New Fed Figures Show US Manufacturing is Back in Recession

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New Fed Figures Show US Manufacturing is Back in Recession

New Fed Figures Show US Manufacturing is Back in Recession
The Federal Reserve's new industrial production data showed that two straight monthly real output decreases helped drag American manufacturing back into its second technical recession in less than a year. Cumulative inflation-adjusted production for the sector is now down since July. The new figures also showed that technical recessions continued in the durable goods super-sector and the automotive industry – which had previously led manufacturing's post-recession rebound. As a result, constant dollar output in manufacturing is still 4.39 percent below its level when the last recession began in late-2007 – more than eight years ago.

Here are the manufacturing highlights of the Federal Reserve's new release on February industrial production:

>A new monthly output dip in March and a downwardly revised February figure helped drag American domestic manufacturing back into its second technical recession in less than a year.

>The new monthly results plus a set of recent annual revisions released April 1 now reveal that inflation-adjusted manufacturing production is now below the level it hit last July – a ten-month stretch during which output has declined by 0.22 percent in constant dollar terms.

>The latest annual revisions also showed that domestic industry had shrunk on net by 0.26 percent between November, 2015 and December, 2015 – a 13-month period.

>According to the March data, technical recessions also lengthened for the durable goods super-sector (to ten months), and for the automotive sector that had previously led manufacturing's recovery from an historic recessionary dive (to eight months).

>Since last May, durable goods output is down by 0.10 percent after inflation. Since last July, automotive production (including both vehicles and parts) is down by 2.02 percent.

>In monthly terms, overall inflation-adjusted manufacturing output fell by 0.24 percent in March. February's 0.16 percent sequential output rise was downgraded to a 0.14 percent decline. The new figure for January's real production gain was pegged at 0.44 percent – down from 0.49 percent – but the previous figure was also affected by the annual revision exercise.

>March automotive production sank by 1.63 percent on month in real terms – its first sequential fall-off since November 1.65 percent decrease. February's 0.12 percent monthly production dip was revised up to a 0.76 percent increase.

>Durable goods' monthly production dropped by 0.37 percent in March, but February's 0.35 percent shrinkage was upgraded to 0.15 percent real growth.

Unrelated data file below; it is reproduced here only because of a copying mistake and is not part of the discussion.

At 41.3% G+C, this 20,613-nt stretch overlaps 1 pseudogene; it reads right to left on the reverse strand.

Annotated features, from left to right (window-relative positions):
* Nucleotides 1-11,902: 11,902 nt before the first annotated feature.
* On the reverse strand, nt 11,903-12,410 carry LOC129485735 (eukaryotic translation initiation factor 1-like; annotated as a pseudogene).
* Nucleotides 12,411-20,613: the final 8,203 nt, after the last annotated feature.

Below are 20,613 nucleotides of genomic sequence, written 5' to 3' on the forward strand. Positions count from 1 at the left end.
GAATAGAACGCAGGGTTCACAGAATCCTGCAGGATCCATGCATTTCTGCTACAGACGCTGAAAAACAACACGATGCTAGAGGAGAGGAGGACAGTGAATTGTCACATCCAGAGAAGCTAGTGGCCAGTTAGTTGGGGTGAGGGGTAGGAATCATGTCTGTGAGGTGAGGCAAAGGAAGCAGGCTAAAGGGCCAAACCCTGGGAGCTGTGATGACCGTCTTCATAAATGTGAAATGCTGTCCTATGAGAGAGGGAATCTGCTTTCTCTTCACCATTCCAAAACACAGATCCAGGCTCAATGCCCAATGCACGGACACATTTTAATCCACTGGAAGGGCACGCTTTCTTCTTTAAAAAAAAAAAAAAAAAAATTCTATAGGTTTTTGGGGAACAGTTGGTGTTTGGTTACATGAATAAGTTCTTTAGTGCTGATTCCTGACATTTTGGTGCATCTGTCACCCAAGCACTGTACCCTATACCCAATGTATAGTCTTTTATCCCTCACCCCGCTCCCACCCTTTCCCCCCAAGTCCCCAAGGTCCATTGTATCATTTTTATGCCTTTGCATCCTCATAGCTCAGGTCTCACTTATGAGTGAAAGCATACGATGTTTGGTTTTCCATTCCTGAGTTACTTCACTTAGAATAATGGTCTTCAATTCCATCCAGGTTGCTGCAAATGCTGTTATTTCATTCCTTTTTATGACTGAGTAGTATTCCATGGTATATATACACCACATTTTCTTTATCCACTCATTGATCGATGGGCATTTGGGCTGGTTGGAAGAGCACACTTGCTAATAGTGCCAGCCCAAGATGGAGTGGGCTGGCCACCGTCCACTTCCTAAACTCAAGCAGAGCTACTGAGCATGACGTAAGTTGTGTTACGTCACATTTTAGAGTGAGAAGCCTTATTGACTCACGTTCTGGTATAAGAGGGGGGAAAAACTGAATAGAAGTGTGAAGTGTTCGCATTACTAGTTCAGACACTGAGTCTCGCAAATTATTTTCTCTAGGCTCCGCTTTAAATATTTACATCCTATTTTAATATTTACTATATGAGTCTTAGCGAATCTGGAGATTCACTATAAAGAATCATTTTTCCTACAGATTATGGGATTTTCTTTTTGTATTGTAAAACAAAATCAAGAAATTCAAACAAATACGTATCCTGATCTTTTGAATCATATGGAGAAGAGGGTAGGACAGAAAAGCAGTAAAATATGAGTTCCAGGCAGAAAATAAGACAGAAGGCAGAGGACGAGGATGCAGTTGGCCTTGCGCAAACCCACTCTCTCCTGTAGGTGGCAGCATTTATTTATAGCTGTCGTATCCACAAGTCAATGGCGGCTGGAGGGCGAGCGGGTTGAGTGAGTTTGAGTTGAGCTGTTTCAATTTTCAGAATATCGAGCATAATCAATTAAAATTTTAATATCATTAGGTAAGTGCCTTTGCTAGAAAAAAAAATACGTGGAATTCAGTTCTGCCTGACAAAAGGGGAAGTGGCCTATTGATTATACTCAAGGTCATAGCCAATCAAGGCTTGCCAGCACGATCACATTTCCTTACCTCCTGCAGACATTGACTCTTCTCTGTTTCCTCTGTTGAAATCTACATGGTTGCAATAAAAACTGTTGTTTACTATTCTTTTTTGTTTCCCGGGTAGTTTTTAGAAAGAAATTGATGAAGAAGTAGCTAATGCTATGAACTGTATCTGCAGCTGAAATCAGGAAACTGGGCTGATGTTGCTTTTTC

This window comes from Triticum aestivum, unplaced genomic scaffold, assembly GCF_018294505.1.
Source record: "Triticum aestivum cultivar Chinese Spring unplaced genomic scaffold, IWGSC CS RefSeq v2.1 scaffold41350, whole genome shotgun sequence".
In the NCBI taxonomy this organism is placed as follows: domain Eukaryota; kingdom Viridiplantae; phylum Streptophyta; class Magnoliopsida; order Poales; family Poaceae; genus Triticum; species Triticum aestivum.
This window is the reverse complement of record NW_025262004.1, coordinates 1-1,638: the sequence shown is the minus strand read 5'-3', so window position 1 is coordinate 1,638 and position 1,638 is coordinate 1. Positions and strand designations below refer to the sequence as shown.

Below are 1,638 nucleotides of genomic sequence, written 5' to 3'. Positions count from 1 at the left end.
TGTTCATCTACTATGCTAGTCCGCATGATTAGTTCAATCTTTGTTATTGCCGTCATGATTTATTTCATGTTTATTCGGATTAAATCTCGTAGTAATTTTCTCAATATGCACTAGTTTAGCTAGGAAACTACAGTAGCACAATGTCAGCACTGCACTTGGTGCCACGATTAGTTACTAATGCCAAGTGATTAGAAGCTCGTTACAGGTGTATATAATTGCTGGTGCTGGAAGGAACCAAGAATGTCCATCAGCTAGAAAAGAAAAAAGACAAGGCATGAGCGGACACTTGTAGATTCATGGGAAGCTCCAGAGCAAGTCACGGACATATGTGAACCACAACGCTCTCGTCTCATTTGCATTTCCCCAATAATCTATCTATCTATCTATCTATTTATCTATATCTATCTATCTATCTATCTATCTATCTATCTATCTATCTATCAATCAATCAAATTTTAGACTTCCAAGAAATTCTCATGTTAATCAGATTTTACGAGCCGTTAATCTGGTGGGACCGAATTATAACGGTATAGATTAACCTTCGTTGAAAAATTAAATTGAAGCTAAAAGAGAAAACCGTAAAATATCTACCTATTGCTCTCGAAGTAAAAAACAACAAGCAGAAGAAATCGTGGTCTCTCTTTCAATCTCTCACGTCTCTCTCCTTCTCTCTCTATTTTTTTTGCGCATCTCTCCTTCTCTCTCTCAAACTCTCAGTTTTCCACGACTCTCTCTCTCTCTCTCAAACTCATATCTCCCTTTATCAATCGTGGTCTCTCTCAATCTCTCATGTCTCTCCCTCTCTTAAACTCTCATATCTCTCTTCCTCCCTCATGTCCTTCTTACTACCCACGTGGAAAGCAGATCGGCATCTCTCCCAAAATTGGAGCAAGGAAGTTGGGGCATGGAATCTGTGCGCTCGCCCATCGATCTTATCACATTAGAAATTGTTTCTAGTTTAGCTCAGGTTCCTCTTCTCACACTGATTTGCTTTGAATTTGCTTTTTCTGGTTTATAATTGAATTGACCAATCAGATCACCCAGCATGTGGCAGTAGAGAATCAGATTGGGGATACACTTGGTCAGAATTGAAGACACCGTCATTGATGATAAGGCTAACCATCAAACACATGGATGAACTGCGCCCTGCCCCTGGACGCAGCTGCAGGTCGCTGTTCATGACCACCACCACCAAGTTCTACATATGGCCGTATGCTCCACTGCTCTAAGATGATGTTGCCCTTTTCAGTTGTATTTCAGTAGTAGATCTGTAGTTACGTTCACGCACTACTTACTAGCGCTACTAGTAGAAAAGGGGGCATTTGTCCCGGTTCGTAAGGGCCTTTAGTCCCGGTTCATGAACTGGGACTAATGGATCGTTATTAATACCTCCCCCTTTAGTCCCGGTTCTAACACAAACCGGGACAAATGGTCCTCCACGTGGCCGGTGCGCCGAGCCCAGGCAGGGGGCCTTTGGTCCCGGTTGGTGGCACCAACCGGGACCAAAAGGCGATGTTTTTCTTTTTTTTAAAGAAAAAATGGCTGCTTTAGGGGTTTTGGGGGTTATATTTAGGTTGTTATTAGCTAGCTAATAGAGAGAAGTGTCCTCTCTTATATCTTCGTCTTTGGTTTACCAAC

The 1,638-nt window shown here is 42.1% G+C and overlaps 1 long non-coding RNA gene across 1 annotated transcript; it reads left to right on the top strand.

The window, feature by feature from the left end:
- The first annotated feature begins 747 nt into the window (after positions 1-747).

>Durable goods output is now down 0.81 percent after inflation from its July peak, and only 0.37 percent higher than when the last recession began at the end of 2007 – more than eight years ago.

>On a year-on-year basis, durable goods production improved by 0.34 percent in March. Although this figure was less than half 0.69 annual increase for February, it easily bested the 0.05 percent decrease for January.

>From March, 2014 to March, 2015, real durables growth was a still meager 0.79 percent, but the previous year it was much stronger – 2.40 percent.

>Year-on-year, overall manufacturing grew by only 0.52 percent in March in constant dollars. That's a considerably slower growth rate than February's 0.93 percent and January's 0.65 percent.

>The newest March real annual increase also trailed the 1.28 percent from March, 2015-March, 2015, and the 0.68 percent gain between the previous Marches.

>Largely as a result, overall real manufacturing output is now 4.39 percent below the level it hit at the last recession's December, 2007 onset.

>Non-durable goods production fell sequentially for the second straight month, too – by 0.08 percent. February's previously reported, barely detectable 0.01 percent gain is now judged to have been a 0.49 percent drop.

>On a year-on-year basis, non-durables real output advanced by 0.73 percent – continuing a recent trend of outperforming the durable goods sector.

>Yet this increase lagged behind February's 1.22 percent improvement and January's 1.48 percent. Moreover, it was also considerably slower than the 1.87 percent real production increase registered between the previous Marches, although it was much better than March, 2013-2014's 1.23 percent inflation-adjusted production drop.

>Despite its recent out-performance, non-durable goods production is now 10.08 percent lower than at its pre-recession peak, in July, 2007.

DISCLOSURE: The views and opinions expressed in this article are those of the authors, and do not represent the views of Readers should not consider statements made by the author as formal recommendations and should consult their financial advisor before making any investment decisions.

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